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From the 4,000-Year-Old Mother of All Economies, a Dire Warning About the US Fiscal Cliff


What the Sumerian city-state of Ur can tell us about our modern economic problems.


Ur: a cautionary tale about economic collapse.

No, not "ur" as in text-message shorthand for "you are," but Ur, the Sumerian city-state southeast of Baghdad that had its heyday in the 21st century-the 21st century before Christ, that is-and whose ruins betray the lingering folly of the world's earliest economic system to have left detailed records.

"Ur is the origin of modern political economy and it failed because of the irrationality of its governing system," says ancient-economics analyst Steven Garfinkle, professor of Sumerian history at Western Washington University in Bellingham, Washington. "Bad behavior contributed to Ur's downfall."

As the ancient historians tell it, Ur's leaders wrote the first known playbook on how to fall off a fiscal cliff.

"Ur collapsed because the system could not be controlled," says Wojciech Jaworski, a Sumerian financial archeologist with a PhD in computer science at the University of Warsaw Institute of Informatics. "Ur was bad management and corruption so rampant that individuals who produced goods lost all motivation to produce. That's one lesson of ancient Ur and it resonates strongly today."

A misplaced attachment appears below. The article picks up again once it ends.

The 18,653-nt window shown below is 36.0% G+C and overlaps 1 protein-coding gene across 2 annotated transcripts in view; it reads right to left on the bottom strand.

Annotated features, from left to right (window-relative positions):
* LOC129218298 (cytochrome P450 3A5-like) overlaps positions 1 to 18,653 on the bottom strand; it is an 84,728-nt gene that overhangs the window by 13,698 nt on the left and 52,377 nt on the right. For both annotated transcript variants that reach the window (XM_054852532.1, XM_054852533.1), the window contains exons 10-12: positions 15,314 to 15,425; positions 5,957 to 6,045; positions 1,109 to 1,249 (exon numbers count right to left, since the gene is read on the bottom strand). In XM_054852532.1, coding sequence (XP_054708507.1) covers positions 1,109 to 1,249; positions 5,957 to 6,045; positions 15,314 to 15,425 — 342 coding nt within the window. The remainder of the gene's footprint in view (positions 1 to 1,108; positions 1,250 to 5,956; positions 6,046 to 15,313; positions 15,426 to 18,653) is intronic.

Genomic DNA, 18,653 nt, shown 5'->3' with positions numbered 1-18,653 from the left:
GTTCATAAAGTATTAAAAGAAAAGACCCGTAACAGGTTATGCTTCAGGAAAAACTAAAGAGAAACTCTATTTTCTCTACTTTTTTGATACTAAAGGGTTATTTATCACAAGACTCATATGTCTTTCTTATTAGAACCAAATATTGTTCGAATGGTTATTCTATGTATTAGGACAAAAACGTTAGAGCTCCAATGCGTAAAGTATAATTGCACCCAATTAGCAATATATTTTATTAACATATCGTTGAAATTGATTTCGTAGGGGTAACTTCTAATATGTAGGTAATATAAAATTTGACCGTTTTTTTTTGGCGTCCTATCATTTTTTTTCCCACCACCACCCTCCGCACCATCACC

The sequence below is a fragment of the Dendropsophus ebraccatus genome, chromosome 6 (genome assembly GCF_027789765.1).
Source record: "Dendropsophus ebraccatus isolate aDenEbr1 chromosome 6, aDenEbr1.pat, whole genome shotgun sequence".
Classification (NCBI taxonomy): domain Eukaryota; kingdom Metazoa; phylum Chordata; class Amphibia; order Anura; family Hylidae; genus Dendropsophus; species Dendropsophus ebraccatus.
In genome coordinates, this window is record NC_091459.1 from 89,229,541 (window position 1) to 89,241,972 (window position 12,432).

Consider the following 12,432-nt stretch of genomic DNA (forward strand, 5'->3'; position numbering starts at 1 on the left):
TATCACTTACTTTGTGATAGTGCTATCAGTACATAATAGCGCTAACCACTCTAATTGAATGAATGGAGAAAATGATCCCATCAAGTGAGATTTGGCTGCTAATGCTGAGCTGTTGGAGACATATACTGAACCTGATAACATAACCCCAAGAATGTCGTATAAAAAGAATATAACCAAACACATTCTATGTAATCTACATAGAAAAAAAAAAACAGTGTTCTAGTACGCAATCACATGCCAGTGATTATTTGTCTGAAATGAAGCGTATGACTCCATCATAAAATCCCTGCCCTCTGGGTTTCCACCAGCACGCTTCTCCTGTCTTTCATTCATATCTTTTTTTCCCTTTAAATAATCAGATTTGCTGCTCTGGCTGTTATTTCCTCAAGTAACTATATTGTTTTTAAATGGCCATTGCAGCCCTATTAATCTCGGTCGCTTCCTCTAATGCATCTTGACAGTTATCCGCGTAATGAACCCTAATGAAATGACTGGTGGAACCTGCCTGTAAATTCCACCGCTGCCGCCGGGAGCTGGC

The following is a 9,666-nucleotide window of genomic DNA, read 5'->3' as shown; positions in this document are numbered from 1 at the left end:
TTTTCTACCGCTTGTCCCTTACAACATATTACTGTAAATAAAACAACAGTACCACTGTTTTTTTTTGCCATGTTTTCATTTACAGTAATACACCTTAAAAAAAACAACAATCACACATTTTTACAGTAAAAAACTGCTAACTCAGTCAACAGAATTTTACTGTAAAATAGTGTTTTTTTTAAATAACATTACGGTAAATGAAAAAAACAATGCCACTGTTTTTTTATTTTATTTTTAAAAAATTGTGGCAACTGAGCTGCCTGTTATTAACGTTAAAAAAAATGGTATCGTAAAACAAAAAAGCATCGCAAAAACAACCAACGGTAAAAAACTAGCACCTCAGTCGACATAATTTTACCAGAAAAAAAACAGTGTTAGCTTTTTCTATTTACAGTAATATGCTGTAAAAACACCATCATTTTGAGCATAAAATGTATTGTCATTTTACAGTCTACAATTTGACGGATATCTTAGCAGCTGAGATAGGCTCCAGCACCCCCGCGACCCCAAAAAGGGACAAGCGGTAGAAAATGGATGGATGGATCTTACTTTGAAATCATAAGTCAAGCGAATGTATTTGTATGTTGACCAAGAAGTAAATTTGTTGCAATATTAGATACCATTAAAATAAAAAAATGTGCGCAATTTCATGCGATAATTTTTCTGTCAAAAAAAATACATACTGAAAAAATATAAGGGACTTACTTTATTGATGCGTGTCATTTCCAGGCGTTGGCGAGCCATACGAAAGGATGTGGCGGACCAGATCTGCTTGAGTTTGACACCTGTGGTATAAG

The Polish professor spends his days using sophisticated software to probe the cryptic fiscal data Urian scribes some 4,000 years ago scratched on now fragile cuneiform tablets. The Sumerian Economic Corpus contains over 45,000 of these tablets out of around 100,000 that archaeologists have dug up from that period, detailing everything from workers' salaries to travel diets.

To be sure, lists of sacrificial lambs transferred to high Urian officials in the month of sze-kin-ku5 are on nobody's list of current economic indicators. The Bible gives Babylon all the buzz. Ur has a name-recognition problem. But Jaworski and his colleagues are out to change that. He says the statistics compiled inside the ziggurat have a mighty depressing tale to tell.

Ur's ruling class ignored the significant climate and environmental disruptions that advanced the kingdom's disintegration. The tablets chronicle droughts, changing river patterns and a recognizably massive build up of silt that barred ships from accessing the Persian Gulf.

Daily life nonetheless continued on a purely materialistic course and, historians say, focused on earning the maximum amount of wealth and enjoying the highest degree of comfort and luxury. Although the citizens of Ur were a religious people with many gods, their prayers exclusively pleaded for prosperity and commercial success.

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